Spectacular Sins, Better Late Than Never

I’m a little late to the party. The Spectacular Sins Book Club party, that is, hosted by my good friend Lisa The Preacher’s Wife and her good friend Missy of It’s Almost Naptime! I say I’m late because this is technically the third week but Lisa and Missy are kind enough to let me crash the fun and, let me tell you, I’m so glad I did.

In fact, it’s not too late for you to crash in as well. What we’re doing is reading one chapter a week of John Piper’s book Spectacular Sins: And Their Global Purpose in the Glory of Christ
and discussing over at Lisa’s site. A whole chapter may sound intimidating but let me assure you that they are short. The whole book, an introduction plus eight chapters, is only a little over one hundred pages long. You do the math. I won’t say it’s easy reading but it’s not long reading! 🙂

Need more convincing? Go here and read the entire introduction and I dare you to not be intrigued. Here’s just a small excerpt to whet your appetite:

The coddled Western world will sooner or later give way to great affliction. And when it does, whose vision of God will hold? Where are Christians being prepared for great global sorrows? Where is the Christian mind and soul being prepared for the horrors to come? Christians in the West are weakened by wimpy worldviews. And wimpy worldviews make wimpy Christians. God is weightless in our lives. He is not terrifyingly magnificent. His sovereignty is secondary (at best) to his sensitivity.

In the first chapter, Piper outlines the impulses that gave rise to the writing of the book:

1. Why does God tell us about his sovereignty over sin?
2. Why does God not restrain sin more often?
3. How can we have faith and joy during the severity of the last days?
4. How is Christ glorified in a world of sin?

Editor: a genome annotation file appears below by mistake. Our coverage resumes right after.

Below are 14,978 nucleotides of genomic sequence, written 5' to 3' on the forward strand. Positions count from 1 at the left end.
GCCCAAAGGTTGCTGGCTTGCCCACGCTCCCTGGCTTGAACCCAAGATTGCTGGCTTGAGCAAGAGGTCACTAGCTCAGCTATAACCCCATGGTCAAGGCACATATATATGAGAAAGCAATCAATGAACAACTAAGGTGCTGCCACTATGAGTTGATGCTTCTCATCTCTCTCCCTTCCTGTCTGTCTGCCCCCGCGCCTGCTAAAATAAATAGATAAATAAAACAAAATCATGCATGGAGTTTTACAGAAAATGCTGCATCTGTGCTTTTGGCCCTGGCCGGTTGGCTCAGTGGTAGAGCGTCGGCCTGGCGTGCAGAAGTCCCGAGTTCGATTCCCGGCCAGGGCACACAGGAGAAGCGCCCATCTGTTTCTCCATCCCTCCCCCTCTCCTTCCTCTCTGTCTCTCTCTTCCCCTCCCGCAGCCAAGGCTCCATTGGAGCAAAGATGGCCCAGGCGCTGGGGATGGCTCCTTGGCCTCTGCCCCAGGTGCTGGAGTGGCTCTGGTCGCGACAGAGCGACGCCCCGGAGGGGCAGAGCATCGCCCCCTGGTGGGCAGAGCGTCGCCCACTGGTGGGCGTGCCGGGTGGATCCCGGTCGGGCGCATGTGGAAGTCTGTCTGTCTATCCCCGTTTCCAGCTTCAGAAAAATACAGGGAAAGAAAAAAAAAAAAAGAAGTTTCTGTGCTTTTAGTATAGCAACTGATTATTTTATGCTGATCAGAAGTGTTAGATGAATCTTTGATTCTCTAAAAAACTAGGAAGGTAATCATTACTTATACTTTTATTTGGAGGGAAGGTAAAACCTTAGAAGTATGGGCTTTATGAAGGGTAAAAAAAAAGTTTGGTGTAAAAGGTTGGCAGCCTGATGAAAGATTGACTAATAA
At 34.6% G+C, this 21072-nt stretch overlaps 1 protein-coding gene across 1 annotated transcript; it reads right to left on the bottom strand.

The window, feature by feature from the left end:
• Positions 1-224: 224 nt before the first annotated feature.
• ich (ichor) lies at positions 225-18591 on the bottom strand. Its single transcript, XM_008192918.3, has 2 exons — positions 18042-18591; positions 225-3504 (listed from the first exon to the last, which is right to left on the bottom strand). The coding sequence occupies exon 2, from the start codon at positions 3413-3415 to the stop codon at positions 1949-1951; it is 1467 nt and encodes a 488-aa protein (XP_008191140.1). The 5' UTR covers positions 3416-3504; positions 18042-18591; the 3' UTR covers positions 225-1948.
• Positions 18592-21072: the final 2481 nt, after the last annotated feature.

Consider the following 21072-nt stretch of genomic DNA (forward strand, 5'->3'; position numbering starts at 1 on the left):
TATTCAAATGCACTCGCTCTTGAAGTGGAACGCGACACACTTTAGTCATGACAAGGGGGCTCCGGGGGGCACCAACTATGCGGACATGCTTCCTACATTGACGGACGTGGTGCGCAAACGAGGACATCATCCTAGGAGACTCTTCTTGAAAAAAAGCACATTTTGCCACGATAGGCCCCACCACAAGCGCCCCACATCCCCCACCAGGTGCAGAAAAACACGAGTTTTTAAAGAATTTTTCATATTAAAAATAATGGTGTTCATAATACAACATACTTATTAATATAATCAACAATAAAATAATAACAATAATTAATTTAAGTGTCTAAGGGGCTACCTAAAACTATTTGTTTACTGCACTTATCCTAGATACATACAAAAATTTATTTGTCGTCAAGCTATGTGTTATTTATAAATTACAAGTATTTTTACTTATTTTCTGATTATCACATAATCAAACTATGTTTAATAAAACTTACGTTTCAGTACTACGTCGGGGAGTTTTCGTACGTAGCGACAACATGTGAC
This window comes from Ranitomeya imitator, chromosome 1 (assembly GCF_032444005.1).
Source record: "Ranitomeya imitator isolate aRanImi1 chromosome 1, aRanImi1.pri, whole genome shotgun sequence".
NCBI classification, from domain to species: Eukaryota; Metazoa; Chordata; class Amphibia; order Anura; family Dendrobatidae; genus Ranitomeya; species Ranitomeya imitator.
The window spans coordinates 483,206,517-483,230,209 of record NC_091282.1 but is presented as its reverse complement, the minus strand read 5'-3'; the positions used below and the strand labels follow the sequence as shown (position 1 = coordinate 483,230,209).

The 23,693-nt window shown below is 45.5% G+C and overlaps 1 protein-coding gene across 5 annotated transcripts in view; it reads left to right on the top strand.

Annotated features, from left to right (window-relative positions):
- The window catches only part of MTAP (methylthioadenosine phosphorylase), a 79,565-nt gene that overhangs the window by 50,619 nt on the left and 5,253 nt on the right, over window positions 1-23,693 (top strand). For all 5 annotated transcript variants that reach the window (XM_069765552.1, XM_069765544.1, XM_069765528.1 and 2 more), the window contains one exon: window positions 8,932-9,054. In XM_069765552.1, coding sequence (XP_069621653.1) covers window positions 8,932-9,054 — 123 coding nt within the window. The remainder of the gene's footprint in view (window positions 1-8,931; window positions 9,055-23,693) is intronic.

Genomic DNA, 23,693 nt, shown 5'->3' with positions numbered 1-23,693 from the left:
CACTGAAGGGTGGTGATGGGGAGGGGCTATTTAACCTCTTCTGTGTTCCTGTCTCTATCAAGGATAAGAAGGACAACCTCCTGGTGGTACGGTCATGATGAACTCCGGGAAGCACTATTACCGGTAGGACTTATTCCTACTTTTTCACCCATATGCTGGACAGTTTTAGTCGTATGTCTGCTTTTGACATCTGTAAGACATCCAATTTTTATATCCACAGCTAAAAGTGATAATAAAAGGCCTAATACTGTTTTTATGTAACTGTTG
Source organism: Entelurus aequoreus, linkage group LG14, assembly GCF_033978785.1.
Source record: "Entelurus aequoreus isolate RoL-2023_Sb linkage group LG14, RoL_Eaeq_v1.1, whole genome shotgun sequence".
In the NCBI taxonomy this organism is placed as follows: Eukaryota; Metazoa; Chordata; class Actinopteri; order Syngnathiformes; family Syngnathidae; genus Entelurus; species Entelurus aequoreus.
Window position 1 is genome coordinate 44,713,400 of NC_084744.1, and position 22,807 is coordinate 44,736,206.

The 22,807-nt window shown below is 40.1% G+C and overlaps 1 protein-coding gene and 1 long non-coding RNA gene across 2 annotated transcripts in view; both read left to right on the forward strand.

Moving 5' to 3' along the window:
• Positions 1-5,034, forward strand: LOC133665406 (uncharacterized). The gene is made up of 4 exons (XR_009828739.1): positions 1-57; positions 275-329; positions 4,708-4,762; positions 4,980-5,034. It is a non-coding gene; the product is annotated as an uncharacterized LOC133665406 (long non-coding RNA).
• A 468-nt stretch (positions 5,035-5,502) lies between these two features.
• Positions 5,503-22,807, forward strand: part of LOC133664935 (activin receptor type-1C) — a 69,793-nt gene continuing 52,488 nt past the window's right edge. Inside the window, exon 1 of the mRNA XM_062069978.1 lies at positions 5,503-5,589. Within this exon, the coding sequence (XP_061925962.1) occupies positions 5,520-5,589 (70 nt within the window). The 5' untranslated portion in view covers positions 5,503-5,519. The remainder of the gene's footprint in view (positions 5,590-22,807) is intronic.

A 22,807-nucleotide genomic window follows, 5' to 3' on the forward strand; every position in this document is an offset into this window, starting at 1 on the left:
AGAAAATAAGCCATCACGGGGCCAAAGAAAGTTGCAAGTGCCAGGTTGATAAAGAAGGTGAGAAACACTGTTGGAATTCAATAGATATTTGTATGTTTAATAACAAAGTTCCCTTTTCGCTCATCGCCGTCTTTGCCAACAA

Deep stuff. Heavy stuff. The deep, heavy stuff of deep, heavy theology, the likes of which many of us haven’t given much thought. In chapter 2, the meat of the discussion for this week, Piper makes the statement that “the main point of this book is not information for your heads, but application to your lives.” Understanding God’s sovereignty is not merely an intellectual exercise meant for seminaries and pastors; it is intended to make a real and profound difference in the lives of everyday, ordinary believers. Like you and like me.

So, get a copy and jump in the deep end of the pool! I think, like me, you’ll be glad you did.

Okay, enough campaigning. Down to business. Lisa has posted a few questions to prompt interaction and discussion which I’ll post and answer here…

1. I loved your quotes so much from the first session I’m going to ask you to share your favorite from this chapter!

“Paul’s antidote for wimpy Christians is weighty doctrine. In Paul’s mind, the most massive truths are meant for producing radical lives of obedience. That’s why I say the main point of this books is not information for your head, but application to your life. There is truth. Weighty truth like the kind Paul unveiled for Timothy in 2 Timothy 1:9. But the aim is love and justice and purity and compassion and courage. All to the end that Christ might be known and treasured as infinitely beautiful and immeasurably valuable. Great biblical truths are fuel in the fire of the God-centered soul.” (p. 36)